If elected president, Senator Amy Klobuchar (D-Minn.) plans to immediately roll back all of the small refinery exemptions made to the Renewable Fuels Standard (RFS). Klobuchar made the pledge on the AgriTalk Radio show talking with host, Chip Flory.
“We have 137 things we found that a new president, myself, could do without Congress that are legal, I would point out, and one of them is to look back at all the oil waivers that have been granted, sometimes to big companies like Exxon and Chevron, Klobuchar said. “Those can actually be reversed without any act of Congress or waiting around.”
The EPA has granted 31 small refinery exemptions to the ethanol blending requirements of the RFS, reducing the required ethanol usage by more than 4 billion gallons. There are an additional 21 waiver requests being considered by EPA.
“I think we should be investing in the farmers and the workers of the Midwest instead of the oil cartels of the Mideast,” Klobuchar said.
The senator covered a wide range of agricultural issues on the radio interview:
On rural broadband availability
“When you look at the future of agriculture, you're just seeing more and more need for high-speed access. Farmers shouldn't have to go to the parking lot of McDonald's, which some of my farmers do, to be able to communicate with their buyers or to be able to order equipment and the like."
“What I would like to do as President, and I have a background in telecom in the private sector, is really step back and say, okay, what are the companies, many of them are the small ones, who are actually building this stuff out when they get the funds. Let’s make sure the money goes to good use so the rural broadband actually is happening so that it's not just a talking point on a campaign brochure.”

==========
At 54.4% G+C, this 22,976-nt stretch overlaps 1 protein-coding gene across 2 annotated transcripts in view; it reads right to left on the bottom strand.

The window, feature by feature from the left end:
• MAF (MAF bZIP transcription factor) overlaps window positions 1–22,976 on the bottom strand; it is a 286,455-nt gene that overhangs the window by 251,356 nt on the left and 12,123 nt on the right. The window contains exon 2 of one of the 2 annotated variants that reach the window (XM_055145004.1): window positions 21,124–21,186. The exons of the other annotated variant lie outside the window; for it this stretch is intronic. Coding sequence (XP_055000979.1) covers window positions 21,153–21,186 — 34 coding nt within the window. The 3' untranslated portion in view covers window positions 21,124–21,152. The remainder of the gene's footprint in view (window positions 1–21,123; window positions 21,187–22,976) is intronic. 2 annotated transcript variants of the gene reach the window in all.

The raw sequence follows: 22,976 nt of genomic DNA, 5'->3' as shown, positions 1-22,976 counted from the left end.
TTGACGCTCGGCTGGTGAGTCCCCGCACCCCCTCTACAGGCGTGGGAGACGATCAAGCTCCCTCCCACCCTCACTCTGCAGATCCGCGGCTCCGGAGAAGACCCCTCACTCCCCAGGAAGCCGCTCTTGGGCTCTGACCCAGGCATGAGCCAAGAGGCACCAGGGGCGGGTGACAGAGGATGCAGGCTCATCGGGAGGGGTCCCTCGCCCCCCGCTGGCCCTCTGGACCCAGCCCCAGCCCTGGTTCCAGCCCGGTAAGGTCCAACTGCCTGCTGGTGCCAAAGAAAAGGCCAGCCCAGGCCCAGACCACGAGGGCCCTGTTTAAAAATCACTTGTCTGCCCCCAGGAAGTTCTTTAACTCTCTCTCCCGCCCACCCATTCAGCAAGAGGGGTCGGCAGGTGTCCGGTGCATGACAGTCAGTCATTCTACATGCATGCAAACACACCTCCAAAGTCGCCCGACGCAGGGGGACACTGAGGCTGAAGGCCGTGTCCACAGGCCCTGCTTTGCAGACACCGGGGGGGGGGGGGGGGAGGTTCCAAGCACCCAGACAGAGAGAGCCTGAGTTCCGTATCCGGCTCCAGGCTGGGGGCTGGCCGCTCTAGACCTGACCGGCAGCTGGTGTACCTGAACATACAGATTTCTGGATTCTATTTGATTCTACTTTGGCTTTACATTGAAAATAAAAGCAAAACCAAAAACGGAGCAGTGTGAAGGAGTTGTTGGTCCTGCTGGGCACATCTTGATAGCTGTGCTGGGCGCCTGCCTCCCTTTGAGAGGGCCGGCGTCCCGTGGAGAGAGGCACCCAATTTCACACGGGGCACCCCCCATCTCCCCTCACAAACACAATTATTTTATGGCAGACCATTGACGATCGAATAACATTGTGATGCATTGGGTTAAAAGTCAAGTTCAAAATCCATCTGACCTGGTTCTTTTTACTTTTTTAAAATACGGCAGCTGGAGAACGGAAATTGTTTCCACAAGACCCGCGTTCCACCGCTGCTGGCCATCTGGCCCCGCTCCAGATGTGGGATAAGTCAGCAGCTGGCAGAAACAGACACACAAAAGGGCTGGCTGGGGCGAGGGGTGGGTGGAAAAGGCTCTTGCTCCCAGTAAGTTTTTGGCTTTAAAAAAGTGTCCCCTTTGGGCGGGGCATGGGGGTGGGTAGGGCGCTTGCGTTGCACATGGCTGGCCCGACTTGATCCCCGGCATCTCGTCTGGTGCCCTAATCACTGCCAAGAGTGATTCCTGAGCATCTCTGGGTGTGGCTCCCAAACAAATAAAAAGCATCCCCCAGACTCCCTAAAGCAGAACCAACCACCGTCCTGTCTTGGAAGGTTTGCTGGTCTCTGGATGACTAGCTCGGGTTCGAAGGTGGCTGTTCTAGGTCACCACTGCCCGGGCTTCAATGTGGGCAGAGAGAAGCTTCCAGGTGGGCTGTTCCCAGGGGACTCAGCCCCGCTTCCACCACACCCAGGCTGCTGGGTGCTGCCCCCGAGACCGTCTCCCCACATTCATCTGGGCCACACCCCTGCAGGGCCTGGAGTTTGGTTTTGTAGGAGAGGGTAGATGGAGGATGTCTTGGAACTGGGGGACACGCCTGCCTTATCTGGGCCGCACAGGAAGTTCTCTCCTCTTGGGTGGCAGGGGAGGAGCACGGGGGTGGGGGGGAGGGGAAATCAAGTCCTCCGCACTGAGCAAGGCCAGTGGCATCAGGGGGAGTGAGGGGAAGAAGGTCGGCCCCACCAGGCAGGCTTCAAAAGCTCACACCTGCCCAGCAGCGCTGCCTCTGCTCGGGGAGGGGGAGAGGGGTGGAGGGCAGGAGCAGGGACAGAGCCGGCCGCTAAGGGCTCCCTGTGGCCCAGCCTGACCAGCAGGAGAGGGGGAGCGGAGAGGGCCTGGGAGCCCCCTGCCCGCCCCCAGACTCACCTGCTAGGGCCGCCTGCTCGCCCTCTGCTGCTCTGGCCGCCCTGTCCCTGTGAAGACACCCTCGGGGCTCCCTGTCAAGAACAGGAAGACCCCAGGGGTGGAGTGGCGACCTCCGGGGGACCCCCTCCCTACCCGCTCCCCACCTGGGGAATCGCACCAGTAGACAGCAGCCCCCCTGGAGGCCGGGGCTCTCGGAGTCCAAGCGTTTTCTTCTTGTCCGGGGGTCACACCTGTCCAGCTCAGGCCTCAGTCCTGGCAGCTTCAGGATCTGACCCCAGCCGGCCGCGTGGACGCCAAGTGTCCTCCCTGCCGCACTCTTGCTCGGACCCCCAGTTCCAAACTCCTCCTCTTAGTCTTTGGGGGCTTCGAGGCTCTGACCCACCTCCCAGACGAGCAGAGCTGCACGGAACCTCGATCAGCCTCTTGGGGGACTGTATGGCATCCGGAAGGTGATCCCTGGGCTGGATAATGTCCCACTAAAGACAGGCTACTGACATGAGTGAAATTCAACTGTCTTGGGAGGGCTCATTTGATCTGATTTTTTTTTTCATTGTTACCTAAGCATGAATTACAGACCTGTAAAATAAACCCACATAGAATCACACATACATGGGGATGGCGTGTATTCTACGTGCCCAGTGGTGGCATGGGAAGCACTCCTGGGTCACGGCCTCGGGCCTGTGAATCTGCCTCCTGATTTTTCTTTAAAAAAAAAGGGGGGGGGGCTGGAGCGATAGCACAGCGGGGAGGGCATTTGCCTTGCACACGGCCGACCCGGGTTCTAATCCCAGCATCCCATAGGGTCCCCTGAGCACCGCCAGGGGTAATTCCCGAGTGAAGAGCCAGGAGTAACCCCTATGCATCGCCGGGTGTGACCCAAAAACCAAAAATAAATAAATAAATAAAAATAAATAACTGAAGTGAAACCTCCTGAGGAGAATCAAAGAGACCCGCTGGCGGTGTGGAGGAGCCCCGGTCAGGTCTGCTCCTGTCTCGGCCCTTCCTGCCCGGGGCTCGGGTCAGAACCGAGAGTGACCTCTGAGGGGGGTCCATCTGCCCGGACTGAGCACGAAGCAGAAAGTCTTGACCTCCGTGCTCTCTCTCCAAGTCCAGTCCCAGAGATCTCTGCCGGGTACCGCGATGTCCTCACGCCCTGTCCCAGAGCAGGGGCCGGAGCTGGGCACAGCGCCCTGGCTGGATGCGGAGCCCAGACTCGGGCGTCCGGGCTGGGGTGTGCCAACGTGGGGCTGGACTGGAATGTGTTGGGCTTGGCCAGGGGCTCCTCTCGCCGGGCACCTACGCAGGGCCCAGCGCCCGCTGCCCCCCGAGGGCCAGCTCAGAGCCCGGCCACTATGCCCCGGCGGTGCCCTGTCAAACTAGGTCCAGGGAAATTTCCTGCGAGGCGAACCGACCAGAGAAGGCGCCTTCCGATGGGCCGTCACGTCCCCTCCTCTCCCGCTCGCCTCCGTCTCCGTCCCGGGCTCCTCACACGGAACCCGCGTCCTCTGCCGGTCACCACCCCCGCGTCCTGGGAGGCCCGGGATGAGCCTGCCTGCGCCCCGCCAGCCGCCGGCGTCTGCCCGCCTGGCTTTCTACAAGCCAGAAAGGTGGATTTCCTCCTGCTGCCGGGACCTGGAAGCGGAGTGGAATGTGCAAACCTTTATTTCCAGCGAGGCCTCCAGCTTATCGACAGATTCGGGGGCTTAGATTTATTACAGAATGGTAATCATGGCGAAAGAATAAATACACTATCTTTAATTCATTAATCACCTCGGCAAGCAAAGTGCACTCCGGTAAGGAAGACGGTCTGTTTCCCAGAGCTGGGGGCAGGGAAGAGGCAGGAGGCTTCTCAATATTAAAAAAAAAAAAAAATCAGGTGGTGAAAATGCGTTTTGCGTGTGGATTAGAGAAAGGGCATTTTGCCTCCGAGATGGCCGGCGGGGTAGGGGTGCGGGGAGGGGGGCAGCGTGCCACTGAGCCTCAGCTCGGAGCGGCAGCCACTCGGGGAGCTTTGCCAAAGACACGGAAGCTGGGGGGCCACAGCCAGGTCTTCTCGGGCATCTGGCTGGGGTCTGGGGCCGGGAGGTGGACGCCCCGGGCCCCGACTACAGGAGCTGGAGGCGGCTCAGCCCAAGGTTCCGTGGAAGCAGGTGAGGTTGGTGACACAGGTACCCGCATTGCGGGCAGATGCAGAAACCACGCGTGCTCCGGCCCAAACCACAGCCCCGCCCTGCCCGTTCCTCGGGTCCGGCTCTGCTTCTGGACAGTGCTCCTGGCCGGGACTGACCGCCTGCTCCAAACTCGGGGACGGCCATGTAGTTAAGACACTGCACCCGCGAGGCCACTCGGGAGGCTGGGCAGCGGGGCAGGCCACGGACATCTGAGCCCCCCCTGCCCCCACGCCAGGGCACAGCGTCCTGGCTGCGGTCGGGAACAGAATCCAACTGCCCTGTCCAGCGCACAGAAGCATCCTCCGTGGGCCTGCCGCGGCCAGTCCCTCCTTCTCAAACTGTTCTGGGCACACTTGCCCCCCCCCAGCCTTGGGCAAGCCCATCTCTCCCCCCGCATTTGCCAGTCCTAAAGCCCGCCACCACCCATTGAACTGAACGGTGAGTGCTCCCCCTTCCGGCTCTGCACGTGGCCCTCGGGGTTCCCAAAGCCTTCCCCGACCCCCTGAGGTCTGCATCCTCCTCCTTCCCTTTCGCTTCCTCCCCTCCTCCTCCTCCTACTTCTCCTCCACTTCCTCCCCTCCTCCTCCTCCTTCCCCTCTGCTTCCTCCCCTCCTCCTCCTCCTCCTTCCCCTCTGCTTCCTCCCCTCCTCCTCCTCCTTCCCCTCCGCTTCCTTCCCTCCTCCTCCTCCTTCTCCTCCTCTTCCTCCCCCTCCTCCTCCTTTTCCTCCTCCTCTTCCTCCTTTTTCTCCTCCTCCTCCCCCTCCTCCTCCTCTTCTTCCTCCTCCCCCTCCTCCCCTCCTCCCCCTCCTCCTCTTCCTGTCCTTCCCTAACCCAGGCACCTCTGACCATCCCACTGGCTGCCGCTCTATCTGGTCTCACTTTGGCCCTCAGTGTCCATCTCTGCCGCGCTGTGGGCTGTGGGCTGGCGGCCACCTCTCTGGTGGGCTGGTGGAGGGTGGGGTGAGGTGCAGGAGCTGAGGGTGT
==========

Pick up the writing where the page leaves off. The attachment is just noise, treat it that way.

On trade and the Phase One China deal
“I think that it is a good start. I didn't like that we got there to begin with. I view it this way: the president, while he is now getting some changes made that will be beneficial, when you look back to the very beginning, I think he used a meat cleaver, or maybe I’ll say a tweet cleaver, to get us to where we were, I wouldn't have done those broad tariffs like he did. ,and I think it's going to be really hard for some of our farmers to get back the contracts, even though there are some positive changes being made because over that period of time, a lot of those say soybean contracts went to farmers and other countries that aren't just going to have a one shot deal, they’re going to have a longer term deal.”
“'I’ve been standing up against trade barriers setup when it comes to fake claims from other countries. On H1N1, I ate bacon on TV once to make the point that it was safe, or avian flu and making sure we get at that right away. It's why Senator Cornyn from Texas and I led the way on a vaccine bank in the last farm bill that got passed.”
On the rural economy
“Kids that grow up in rural areas should be able to live there, so that means a strong foreign policy, so we don't get hooked on foreign food like we've been having to buy foreign oil. And then it also means a good policy when it comes to rural hospitals and rural education and rural broadband.”
On ag labor and immigration
“The ag provisions in the immigration reform bill are incredibly important. I was on the Judiciary Committee. I think that the economic case is not being made. It's a difference I have with President Trump. I really think that we need to get immigration reform done. We need workers in our fields in our factories, and we need people starting small businesses. Immigration, if done right, this bill doesn't diminish America, it strengthens America.”
Listen to the full AgriTalk interview below.